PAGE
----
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Project description

Pruning for Control of Pierce's Disease. (98FE032)
Program UC IPM competitive research grants program
A.H. Purcell, Environmental Science, Policy and Management, UC Berkeley
Host/habitat Grapes
Pest Pierce's Disease Xylella fastidiosa
Disciplines Entomology, Plant Pathology
Applied Field Ecology
Start year (duration)  1998 (Two Years)
Objectives Determine if pruning can eliminate Pierce’s disease from grapevines with symptoms of the disease.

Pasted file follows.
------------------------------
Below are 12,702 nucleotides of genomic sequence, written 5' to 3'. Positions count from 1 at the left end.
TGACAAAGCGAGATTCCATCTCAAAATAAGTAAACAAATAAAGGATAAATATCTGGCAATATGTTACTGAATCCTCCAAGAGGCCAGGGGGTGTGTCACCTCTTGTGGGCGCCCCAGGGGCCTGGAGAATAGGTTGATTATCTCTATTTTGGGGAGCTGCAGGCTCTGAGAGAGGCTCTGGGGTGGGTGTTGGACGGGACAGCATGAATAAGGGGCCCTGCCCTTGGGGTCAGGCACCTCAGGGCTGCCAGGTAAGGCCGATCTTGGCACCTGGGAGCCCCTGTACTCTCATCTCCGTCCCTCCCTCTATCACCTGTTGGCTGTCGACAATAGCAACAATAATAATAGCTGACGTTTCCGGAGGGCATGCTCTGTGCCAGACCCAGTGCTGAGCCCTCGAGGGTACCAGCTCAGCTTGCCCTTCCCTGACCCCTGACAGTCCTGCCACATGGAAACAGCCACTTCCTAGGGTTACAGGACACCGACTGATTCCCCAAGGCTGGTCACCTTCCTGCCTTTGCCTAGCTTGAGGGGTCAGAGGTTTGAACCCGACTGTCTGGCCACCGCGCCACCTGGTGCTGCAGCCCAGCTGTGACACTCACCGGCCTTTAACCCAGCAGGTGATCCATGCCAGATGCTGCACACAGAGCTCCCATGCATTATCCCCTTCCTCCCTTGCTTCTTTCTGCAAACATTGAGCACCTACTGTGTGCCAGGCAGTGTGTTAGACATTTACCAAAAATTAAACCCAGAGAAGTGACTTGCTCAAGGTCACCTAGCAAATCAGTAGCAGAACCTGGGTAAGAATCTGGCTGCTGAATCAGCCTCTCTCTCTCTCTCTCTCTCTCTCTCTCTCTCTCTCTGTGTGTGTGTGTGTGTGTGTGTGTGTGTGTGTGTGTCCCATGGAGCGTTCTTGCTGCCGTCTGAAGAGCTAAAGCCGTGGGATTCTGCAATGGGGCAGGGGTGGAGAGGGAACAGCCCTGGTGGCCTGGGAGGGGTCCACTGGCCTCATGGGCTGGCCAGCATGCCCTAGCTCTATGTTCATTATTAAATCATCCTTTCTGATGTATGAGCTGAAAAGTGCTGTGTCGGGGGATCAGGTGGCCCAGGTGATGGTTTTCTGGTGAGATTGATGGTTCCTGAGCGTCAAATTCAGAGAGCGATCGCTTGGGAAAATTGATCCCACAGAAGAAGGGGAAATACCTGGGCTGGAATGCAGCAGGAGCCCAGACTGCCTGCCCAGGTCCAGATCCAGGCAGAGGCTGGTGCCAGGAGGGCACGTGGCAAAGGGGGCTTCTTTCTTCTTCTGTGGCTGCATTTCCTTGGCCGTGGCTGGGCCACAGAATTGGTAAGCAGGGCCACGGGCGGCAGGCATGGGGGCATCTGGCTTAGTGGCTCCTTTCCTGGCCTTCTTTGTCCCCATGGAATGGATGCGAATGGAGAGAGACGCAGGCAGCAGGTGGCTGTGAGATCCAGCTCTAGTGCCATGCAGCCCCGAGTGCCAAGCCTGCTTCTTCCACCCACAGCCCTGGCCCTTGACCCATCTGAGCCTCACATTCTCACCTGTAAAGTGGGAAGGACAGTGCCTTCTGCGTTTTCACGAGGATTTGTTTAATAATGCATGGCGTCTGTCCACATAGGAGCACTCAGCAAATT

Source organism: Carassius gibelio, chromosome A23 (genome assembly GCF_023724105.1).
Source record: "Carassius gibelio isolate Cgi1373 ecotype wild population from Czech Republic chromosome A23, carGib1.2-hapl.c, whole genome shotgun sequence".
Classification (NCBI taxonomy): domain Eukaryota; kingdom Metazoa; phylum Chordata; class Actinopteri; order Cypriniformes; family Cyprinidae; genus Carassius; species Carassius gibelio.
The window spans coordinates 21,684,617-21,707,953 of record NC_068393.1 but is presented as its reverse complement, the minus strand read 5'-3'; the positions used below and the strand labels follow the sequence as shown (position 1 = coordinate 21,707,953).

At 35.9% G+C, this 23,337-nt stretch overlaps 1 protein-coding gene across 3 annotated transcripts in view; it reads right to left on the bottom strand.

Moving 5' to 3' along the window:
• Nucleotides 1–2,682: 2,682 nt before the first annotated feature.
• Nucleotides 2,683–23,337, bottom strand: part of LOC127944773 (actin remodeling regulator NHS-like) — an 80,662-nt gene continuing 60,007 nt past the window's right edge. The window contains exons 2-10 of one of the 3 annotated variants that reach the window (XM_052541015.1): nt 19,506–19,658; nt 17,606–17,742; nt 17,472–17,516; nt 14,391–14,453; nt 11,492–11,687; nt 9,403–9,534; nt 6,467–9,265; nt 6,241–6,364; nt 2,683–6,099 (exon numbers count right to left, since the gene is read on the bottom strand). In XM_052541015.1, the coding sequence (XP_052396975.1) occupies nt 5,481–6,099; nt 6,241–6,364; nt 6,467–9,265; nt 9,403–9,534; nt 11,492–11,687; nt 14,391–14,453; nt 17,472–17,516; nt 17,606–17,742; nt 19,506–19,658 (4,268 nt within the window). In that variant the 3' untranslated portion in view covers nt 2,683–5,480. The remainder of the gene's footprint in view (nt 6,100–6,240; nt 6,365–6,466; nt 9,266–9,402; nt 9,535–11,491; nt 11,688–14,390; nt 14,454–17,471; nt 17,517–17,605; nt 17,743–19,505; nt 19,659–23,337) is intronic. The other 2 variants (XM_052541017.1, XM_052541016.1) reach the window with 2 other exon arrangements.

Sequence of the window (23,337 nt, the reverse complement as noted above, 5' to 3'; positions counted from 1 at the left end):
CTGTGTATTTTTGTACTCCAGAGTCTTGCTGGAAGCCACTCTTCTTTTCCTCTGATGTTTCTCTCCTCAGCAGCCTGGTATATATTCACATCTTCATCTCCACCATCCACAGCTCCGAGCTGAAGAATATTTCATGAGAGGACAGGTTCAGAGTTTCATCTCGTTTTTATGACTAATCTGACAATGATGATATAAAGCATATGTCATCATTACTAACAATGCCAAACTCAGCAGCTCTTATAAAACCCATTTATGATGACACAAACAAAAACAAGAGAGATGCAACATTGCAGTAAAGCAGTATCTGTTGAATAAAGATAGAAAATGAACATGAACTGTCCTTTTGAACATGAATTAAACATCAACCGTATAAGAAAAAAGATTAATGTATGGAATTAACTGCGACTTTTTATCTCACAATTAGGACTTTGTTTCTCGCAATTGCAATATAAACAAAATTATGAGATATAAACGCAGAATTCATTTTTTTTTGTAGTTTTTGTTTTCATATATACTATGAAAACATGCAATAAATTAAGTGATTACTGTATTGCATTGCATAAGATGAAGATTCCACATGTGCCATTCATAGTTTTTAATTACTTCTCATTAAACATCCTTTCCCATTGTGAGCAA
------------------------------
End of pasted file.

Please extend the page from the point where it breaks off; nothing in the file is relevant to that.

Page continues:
Severe pruning (just above the graft union) in the winter of 1998-99 successfully regenerated healthy grapevines from trellised vines in Napa Valley that had severe symptoms of Pierce's disease during fall, 1998. Grape varieties used were Cabernet Sauvignon, Merlot, Pinot noir, Chardonnay, and Cabernet franc. Vine ages were from 2 to over 8 years. Recovery rates ranged from 87 to 100%) for vines with the least severe symptoms; from 71 to 95% for vines in the "moderate" severity category; and from 38 to 85% for the most severe category. For the least severe disease category, rates of recovery for pruned vines were not substantially or significantly greater than normal dormant pruning in some plots. Visual ratings of Pierce's disease agreed with results from using a sensitive molecular diagnostic test (Polymerase Chain Reaction) for Pierce's disease for 79% of the least severe category, 80% of the moderate category, and 97% of the severe category. The results demonstrated that it is feasible to regenerate healthy vines from vines with Pierce's disease more quickly by severe pruning than by pulling and replanting the vines. The experimental results suggest that only vines with symptoms near the base of the cane should be severely pruned in order to regenerate a healthy vine. Further research is needed to validate the effectiveness of severe pruning in different viticultural regions and to test the effectiveness of selective pruning of laterals (e.g., cordons) rather than the trunk of the vine.

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